Industry 4.0 – the major disruption. A European view

The new industrial revolution, hold on to your seat it will be bumpy and disruptive!

I have read a very interesting paper by Roland Berger Strategy Consultants and I have summarized the key points below. Download this white paper, it is very much worthwhile.

Industry is a core element of the value chain. From the beginning of time, Western civilizations have already witnessed three industrial revolutions. They were all very disruptive from one another.
1) The first one improved efficiency through the use of hydropower, the increasing use of steam power and the development of machine tools.
2) The second brought electricity and mass production (assembly lines)
3) The third and most recent – the one we are moving away from, accelerated automation using electronics and IT
4) The fourth one is on its way. Some areas will see fast and disruptive changes, others will change slowly but steadily in a more evolutionary pace. We are seeing objects integrated seamlessly into the information network. The internet and intelligent machines combine systems production and processes to form a sophisticated network. The real, physical world is becoming a huge information system.

Industry 4.0 is much bigger than the IoT concept or factory 4.0 one. It needs to emphasize the idea of consistent digitization and linking of all productive units in an economy.
The key points are:
1) all IT systems need to be more connected than ever. They need deeper connectivity to sub systems, processes, internal and external objects, the supplier and customer experience and networks. Complexity will be much higher and will require sophisticated marketplace offerings. IT systems will be built around machines, storage systems and supplies following a specific standard and linked to CPS (Cyber Physical Systems). They will be controlled in real time, you will be able to replace machines flexibly, it will enable highly efficient manufacturing in which production processes can be changed at short notice and downtime at suppliers will be offset.
2) The number of multipurpose industrial robots developed by players in the industry 4.0 supplier segment and used in Europe has almost doubled since 2004. Robots were already used in the third revolution but here there use has almost doubled. And this is the first step, the growth in AI (Artificial Intelligence) will allow them adapt, communicate and interact. This will change the cost structures, skills landscape and production sites. Plants will operate 24/7/365. No more night shifts and productivity skyrockets for workers.
3) Leveraging information thanks to big data. being able to predict and optimize resources is where data will become the raw material of the 21st century. The amount of data will more than double every 1.2 years.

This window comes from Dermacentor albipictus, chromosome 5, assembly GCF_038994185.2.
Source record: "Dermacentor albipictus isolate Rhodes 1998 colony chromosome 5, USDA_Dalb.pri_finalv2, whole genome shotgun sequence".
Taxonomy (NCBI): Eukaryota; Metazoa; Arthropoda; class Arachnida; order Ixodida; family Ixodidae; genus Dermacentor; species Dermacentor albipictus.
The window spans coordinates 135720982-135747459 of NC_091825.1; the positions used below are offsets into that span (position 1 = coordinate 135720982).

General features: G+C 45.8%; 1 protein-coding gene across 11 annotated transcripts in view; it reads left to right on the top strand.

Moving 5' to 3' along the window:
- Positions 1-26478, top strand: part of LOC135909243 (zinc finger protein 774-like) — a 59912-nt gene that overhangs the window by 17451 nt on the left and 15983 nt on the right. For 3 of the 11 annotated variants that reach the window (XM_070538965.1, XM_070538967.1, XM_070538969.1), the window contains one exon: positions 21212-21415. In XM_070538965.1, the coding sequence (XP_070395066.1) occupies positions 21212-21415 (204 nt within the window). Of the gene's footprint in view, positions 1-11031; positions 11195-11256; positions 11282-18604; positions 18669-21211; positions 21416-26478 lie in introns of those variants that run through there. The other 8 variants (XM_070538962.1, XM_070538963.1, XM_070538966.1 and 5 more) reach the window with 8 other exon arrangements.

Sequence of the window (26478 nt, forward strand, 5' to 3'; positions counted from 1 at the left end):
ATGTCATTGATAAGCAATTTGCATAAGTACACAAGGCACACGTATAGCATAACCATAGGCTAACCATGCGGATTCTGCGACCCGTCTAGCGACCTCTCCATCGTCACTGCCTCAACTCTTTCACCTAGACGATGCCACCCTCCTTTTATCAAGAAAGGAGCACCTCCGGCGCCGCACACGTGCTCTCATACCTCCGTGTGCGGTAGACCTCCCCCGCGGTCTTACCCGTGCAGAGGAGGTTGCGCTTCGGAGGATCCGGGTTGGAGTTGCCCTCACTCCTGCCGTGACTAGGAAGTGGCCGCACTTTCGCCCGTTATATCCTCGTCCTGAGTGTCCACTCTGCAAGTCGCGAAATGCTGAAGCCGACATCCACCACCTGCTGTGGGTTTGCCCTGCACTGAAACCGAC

4). New quality of connectivity. Digital and real worlds are connected. Machines, workpieces, systems and human beings will constantly exchange digital information via IP. Plants are now interconnected to adjust more efficiently production schedules and optimize capacity.
5) Energy efficiency and decentralization. Climate change and scarcity of resources are trends affecting all players in Industry 4.0.Energy decentralization, use of carbon neutral technologies, use of renewable energies, decentralized nuclear power (small size plants) will supply big electro intensive plants, providing double digit energy savings.
6) Virtual industrialization will be used by Industry 4.0 players in order to plan the physical production (adaptations, trials, pre-series testing, cost over runs, all this will be virtually done and will allow a totally different cost structure and a more optimized one. The growth of 3D technologies will allow better designed and easily visualized plants.

So what is changing for companies?
It will be both a threat and an opportunity. Industry 4.0 will bring new functionalities that will change the rules of the game for the industry players. There will be great cross industry implications such as:
Personalized, local production and mass customization for output.
Networked manufacturing and cluster dynamics for all processes
Fragmentation of the value chain for the business models
Converging frontiers for competition
Interdisciplinary thinking is key for skills (IT, electronics, robotics, biotech and nanotech)
Light footprint on globalization

The last section talks about the level of investment that Europe needs to engage to take on the Industry 4.0 opportunity.  Finally, the report talks about Europe readiness and best practices.

To conclude, the good news is that Europe is in better shape to embrace the new industrial world than many people think. Politicians and companies need to embrace this to contribute to its development and success. All activities at various levels that we see today such as IoT, disruption around new starts ups that promote new ways of working, new ways of thinking, new ways of investing, will help the Industry 4.0 to  succeed. Let’s look at the global picture while building stronger all concepts. There are the building blocks that will create the foundations of this Industry 4.0